She’s also been a deft passer, dishing out 19 assists with only six turnovers last season, both impressive numbers for a post player getting limited minutes. She makes this tough catch and pass look easy.
Kiser graded out as a very good on-ball defender last year, limiting her marks to a 46.3 effective field goal percentage with an eye-opening 30.8% turnover rate, according to Synergy. While that’s on a small sample, she looks like she can be a defensive contributor, and she possesses good shot-blocking length at 6-foot-3.
After a season of flux, the bench should provide solid depth for the frontcourt spots. Six-foot-four center Izabel Varejão is back after a season lost to COVID travel restrictions. She showed great potential as a freshman in 2019-20, averaging over five points in 14 minutes per game with gaudy rebounding and block rates.
Second-year 6-foot-3 forward Cameron Williams was a five-star recruit to ESPN despite coming off a high school knee injury. Between recovery, the lack of a preseason, and M’s depth up front, Williams barely saw the floor as a true freshman.
At media day, Barnes Arico called her an “incredibly, incredibly strong post player” who’s “stronger than she's ever been.” While those quotes give off bully-ball vibes, Williams’s recruiting profile indicates she has plenty of skill:
USJN-April 2019: Skilled interior performer attacks from the high post, finishes plays in traffic; utilizes either hand to deliver in traffic; battles on the glass, initiates the fast break, superb in transition; quick footwork, versatile defender; superb front court prospect in the class of 2020. (Olson)
Battle-in-the-boro-July 2018: Skilled left-handed front court prospect delivers effectively in the paint; superb hands, catches in traffic, scores vs. contact; delivers at the charity stripe; active on glass, outlets and finishes in transition; an elite forward in the class of 2020. (Olson)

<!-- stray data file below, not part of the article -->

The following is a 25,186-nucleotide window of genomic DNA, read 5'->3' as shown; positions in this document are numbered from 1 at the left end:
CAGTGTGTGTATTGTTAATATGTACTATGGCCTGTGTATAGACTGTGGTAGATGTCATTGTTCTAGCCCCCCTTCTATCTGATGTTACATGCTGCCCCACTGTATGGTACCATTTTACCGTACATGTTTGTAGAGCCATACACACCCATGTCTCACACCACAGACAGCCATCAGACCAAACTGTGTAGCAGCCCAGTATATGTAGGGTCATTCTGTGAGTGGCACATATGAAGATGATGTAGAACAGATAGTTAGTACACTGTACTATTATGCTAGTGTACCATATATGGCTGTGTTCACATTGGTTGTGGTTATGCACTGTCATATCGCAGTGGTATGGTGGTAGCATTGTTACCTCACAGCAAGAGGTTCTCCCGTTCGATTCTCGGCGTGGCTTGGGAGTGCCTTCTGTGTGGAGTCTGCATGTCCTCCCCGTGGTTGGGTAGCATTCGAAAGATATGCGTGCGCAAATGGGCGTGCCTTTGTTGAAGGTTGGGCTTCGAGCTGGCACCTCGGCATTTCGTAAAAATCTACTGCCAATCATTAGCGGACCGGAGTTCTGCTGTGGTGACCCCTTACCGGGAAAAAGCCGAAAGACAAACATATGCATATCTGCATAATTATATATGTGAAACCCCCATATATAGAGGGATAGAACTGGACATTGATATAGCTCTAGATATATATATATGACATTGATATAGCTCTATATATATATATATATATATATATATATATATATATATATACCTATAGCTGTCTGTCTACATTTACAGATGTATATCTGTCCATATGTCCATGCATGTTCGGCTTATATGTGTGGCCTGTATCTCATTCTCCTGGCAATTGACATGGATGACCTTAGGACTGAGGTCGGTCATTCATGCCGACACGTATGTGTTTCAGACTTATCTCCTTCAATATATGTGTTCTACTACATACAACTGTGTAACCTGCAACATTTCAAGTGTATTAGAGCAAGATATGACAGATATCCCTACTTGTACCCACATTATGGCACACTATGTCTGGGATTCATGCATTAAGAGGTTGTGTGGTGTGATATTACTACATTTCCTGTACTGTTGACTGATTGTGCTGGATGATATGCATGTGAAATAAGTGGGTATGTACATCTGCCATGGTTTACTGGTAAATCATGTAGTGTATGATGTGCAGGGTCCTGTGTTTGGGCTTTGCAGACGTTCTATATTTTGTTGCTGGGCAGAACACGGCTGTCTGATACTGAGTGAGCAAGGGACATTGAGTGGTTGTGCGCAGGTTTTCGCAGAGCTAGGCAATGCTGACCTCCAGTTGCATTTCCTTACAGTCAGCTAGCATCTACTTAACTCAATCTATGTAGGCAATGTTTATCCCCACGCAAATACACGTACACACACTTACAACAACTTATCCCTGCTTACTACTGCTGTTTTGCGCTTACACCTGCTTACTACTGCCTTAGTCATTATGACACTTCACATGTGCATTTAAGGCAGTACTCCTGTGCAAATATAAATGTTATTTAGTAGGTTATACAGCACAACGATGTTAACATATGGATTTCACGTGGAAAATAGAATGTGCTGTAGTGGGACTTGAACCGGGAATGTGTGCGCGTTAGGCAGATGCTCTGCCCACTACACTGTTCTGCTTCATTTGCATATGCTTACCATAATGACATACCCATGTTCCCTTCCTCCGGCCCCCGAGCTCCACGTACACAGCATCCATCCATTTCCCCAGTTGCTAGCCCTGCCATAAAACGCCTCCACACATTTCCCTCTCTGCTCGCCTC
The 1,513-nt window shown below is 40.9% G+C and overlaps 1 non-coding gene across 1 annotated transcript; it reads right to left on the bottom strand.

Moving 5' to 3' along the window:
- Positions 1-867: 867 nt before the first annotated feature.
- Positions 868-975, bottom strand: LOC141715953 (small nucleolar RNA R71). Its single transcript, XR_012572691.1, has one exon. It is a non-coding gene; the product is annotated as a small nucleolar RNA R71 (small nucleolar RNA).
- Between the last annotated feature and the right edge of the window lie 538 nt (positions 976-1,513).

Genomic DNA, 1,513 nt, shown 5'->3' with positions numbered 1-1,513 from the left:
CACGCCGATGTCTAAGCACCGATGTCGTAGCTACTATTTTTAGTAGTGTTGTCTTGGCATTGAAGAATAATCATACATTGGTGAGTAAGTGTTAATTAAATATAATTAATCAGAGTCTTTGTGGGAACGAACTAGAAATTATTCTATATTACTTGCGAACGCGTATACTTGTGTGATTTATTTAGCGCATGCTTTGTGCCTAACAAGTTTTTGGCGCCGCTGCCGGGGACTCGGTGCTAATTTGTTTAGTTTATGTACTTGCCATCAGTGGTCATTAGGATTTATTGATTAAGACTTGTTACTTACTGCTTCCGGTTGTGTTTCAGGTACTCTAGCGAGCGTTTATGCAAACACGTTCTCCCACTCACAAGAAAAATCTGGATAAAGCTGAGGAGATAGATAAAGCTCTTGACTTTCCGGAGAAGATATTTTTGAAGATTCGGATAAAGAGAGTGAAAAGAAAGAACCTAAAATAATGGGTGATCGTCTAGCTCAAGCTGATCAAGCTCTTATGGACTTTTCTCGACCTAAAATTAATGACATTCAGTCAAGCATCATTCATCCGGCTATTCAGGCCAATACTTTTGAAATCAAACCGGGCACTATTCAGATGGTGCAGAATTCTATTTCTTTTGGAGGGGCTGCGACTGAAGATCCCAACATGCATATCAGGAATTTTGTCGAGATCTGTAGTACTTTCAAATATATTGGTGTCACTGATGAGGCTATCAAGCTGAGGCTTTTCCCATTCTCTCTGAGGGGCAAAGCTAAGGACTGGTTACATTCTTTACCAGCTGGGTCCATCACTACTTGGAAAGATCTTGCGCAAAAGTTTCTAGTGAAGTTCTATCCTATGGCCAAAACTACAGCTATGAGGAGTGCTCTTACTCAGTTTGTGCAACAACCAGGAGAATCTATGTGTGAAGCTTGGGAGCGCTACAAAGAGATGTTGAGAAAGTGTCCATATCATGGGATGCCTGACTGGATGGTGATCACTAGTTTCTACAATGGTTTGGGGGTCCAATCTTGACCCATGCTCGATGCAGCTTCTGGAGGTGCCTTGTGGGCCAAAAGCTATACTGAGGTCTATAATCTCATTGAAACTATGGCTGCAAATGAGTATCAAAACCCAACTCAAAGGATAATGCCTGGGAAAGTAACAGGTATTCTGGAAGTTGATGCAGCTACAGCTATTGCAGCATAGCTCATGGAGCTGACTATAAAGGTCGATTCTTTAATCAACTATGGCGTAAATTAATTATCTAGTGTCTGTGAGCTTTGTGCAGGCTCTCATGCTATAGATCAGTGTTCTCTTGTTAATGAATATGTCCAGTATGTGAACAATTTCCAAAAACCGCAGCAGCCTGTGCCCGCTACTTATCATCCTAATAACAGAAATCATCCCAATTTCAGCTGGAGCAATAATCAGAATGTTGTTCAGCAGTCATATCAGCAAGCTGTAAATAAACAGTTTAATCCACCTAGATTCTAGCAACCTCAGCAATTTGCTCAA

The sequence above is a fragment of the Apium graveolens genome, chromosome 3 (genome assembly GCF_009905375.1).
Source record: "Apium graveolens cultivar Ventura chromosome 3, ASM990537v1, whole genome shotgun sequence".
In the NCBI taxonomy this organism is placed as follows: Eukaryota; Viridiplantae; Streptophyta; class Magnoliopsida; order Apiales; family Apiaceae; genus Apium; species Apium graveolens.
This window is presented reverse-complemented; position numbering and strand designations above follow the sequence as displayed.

Whitney Sollom is another true sophomore with great size at 6-foot-4 (and a half, according to KBA). Barnes Arico said she “can run, can catch, [has a] real great hook shot, great touch.” Her scouting report out of high school also indicates she can play next to Hillmon:
Under Armour Nationals-July 2019: Agile face up-4 attacks from the perimeter, mismatch creator in the front court; catches in traffic, attacks the glass; face up game extends to the arc; versatile defender. (Olson)
Yet another sophomore, Elise Stuck, is also capable of playing in the frontcourt; she’s a versatile player at 6-foot-1 with skill honed as a big-time high school scorer in Charlevoix.
Finally, Hillmon is also expanding her game. She played power forward for Team USA in June’s Women’s AmeriCup and averaged 12 points while displaying more range on her shot. She’s been working with the point guards this offseason, according to KBA, in an effort to improve her handle.
Even if Hillmon plays the same role as last year, this team has plenty of versatile options to put around her, plus the emerging depth to give her more breathers than she was afforded before. If Kiser is hitting threes at a solid rate, the transition from Brown will be relatively seamless.